Mercury - The Silent Marauder: PT 3 HOW DO I TEST FOR MERCURY IN THE BODY?

Mercury - The Silent Marauder: PT 3 HOW DO I TEST FOR MERCURY IN THE BODY?

How do I test for mercury in the body?

Testing for mercury is difficult because the different forms of mercury will be found in different places, and the body does not want a toxic metal like mercury floating freely around the system. There are challenge tests that can be done (under supervision), where you can take a substance such as DMSA (Dimercaptosuccinic acid) or DMPS (2,3-Dimercapto-1-propanesulfonic acid), which goes into the body and grabs the mercury and passes it out through the kidneys in the urine.

You can then measure the before and after levels in the urine. However, the levels only tell you how much is excreted and not how much is in your body. The mercury you excrete will depend not only on the levels of mercury in the body, but also the ability of the cells to release the mercury, and the efficiency of the kidneys in removing the mercury.

So you could have a low mercury burden and a high urine level if you were able to excrete it easily. However, you could also have a high body mercury level, and a low urine level if you were not able to excrete it effectively.

Additionally the different chelating agents favour different types of mercury, and some are more powerful than others. So the challenge tests are not a true measure of your body mercury burden. Also, it is usually more of the mercury from amalgams that is found in urine, so is not a good test for other forms.

Huggins, in his 1970s book ‘All in Your Head’, identified something he called retention toxicity. He was looking at patients with dental amalgam and discovered that the sickest ones had lower amounts of mercury in the urine than the healthier ones as they couldn’t excrete it effectively.

Hair analysis will only show ethyl mercury from vaccine and methyl mercury from fish, but will not represent, to any degree, the inorganic mercury from amalgam fillings. Blood mercury levels are mainly a marker of methyl mercury from fish. A fish swimming will have a million to 10 million times more mercury in the fish than is in the water!

Using a combined analyses of blood, hair, and urine Dr Shade explains it is possible to get a measure of your body burden or of your circulating forms, where the mercury is coming from and how well your excretion of mercury is working.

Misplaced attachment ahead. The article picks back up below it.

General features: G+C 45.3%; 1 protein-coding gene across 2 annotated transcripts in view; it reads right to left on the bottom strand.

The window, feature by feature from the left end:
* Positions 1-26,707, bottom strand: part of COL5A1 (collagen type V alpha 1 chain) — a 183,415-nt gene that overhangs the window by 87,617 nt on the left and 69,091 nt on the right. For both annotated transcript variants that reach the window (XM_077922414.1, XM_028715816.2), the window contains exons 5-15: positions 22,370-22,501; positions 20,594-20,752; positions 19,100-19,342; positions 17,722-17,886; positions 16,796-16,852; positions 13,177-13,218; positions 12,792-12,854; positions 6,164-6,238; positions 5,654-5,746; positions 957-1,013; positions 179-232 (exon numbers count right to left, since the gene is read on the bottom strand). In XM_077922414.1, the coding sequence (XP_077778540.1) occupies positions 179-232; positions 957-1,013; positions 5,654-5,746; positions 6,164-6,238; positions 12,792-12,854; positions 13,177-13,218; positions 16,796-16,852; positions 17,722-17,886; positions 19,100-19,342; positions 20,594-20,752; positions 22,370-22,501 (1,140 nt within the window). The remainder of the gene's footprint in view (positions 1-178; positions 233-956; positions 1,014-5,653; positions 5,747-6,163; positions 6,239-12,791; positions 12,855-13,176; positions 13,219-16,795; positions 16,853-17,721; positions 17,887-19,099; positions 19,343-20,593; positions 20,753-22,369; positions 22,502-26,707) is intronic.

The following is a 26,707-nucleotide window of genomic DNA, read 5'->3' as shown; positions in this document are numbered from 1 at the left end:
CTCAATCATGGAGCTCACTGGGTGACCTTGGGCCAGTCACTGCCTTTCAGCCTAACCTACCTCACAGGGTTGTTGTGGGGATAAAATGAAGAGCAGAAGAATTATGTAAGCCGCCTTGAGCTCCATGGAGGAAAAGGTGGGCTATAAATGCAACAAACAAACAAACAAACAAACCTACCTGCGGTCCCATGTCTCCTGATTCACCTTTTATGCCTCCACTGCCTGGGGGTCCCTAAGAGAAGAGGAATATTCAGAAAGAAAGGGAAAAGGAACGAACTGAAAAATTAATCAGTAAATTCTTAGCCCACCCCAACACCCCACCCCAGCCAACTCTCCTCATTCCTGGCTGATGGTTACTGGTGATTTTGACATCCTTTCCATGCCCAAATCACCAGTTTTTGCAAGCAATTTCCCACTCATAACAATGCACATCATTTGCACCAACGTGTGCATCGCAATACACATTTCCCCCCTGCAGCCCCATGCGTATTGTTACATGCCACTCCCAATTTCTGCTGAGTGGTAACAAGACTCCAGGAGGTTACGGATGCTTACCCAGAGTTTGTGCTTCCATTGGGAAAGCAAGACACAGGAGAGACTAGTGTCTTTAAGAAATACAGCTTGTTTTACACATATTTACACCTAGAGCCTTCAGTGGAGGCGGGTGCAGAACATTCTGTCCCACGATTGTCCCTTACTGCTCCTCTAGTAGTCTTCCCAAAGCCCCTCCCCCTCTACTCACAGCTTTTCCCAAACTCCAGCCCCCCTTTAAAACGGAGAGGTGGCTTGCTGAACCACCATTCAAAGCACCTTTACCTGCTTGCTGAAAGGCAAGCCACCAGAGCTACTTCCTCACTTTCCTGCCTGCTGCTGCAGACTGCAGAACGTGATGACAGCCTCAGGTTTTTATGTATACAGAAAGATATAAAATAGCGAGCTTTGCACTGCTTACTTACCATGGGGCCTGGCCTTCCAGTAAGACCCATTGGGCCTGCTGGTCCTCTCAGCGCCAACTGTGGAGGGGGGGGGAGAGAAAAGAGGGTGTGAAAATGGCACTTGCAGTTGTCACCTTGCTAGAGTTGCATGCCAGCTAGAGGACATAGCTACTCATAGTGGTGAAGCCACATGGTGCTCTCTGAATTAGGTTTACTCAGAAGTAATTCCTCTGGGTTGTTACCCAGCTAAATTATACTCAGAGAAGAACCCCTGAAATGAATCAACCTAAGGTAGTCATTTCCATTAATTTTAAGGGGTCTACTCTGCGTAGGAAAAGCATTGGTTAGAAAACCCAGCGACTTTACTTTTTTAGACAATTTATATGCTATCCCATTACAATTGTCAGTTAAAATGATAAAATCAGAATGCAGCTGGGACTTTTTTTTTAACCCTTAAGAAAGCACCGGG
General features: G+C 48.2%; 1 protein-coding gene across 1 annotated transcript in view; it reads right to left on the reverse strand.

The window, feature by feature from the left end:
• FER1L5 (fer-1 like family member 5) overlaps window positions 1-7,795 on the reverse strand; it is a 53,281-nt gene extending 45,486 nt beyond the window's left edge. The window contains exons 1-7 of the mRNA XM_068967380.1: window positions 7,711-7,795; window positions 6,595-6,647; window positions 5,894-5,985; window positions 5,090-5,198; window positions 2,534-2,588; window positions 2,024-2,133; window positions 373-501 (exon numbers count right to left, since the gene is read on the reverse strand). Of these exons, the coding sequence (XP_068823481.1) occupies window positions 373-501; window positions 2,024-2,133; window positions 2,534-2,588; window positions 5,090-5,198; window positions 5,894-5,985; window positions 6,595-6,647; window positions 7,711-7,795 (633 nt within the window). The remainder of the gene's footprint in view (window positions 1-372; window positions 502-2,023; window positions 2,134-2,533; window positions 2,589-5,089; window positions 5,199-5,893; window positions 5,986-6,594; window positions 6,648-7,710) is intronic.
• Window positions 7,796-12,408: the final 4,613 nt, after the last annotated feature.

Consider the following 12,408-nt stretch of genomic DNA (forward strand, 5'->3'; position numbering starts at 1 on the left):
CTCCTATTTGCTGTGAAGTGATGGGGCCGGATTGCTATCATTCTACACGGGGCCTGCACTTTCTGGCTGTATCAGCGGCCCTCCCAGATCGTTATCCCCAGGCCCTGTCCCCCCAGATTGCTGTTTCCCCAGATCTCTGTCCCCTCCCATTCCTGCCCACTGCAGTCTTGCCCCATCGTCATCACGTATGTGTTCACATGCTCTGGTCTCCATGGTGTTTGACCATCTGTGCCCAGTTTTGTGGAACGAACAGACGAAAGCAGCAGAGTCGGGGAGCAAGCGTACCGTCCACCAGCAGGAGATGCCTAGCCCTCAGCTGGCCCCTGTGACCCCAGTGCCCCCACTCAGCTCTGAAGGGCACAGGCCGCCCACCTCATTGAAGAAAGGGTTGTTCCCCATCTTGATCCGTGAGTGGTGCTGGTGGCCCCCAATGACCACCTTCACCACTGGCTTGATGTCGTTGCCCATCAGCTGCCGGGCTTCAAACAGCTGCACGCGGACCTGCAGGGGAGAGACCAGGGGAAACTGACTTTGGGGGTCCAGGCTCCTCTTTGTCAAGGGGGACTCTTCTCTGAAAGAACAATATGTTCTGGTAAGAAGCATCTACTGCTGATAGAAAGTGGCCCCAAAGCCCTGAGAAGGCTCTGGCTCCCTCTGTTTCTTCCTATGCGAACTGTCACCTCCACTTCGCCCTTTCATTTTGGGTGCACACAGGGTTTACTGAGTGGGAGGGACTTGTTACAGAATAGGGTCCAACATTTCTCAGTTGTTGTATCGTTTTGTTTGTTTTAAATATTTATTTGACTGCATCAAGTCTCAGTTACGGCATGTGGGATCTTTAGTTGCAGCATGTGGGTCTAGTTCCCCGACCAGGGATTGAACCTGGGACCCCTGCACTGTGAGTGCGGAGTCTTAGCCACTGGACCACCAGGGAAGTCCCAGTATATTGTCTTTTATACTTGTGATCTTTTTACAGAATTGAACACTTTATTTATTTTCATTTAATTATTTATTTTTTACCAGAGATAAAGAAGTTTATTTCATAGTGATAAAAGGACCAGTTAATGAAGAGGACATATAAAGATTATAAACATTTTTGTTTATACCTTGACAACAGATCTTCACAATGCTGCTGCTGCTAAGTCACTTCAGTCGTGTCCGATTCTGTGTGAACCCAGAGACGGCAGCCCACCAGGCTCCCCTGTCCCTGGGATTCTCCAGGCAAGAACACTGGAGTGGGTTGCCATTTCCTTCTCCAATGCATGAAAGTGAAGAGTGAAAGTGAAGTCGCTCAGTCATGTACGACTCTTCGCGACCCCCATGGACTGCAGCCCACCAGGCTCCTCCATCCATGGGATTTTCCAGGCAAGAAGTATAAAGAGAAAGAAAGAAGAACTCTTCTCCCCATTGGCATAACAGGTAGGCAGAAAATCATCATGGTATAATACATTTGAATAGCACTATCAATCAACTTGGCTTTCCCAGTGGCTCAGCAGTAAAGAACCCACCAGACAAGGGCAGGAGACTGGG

Thyroid hormone tests T4 (Total thyroxine) and T3 (Triiodothyronine) can indicate mercury toxicity. A combination of excessive T4 and low T3 is a marker for metal toxins (mercury, cadmium and arsenic).

The effects of mercury and other metals can also be synergistic, meaning that the overall effect of 1 part mercury and 1 part of another metal is not 2, but maybe 4 or 5 or more. Lead and mercury are usually shown to be additive and sometimes said to be synergistic, but cadmium, copper and nickel are always synergistic, creating far greater problems together than on their own.

My own experience of mercury toxicity was explained by my consultant who used kinesiology to test for mercury and how to remove it. It was his knowledge and protocols that enabled me to detox and become well again, and that inspired me to train in kinesiology.

I often find that people have levels of toxic metals that are showing as weakening the body. Using kinesiology we can test which substances are best for you to use to start to reduce your toxic metal load.

In Part 4 you can find out how to start reducing your mercury load in the body

If you would like to learn more about Maria or to book in with her to explore your relationship with Mercury and how it could be effecting your health, contact her through her Centre Profile

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About the Centre

The Centre for Integral Health was started in 2013 by director Ben Calder after studying Integral theory since 2011 and over 10 years of professional practice of kinesiology and Bowen fascia Release Technique, coupled with the desire to explore the application of the Integral Model in relation to health.

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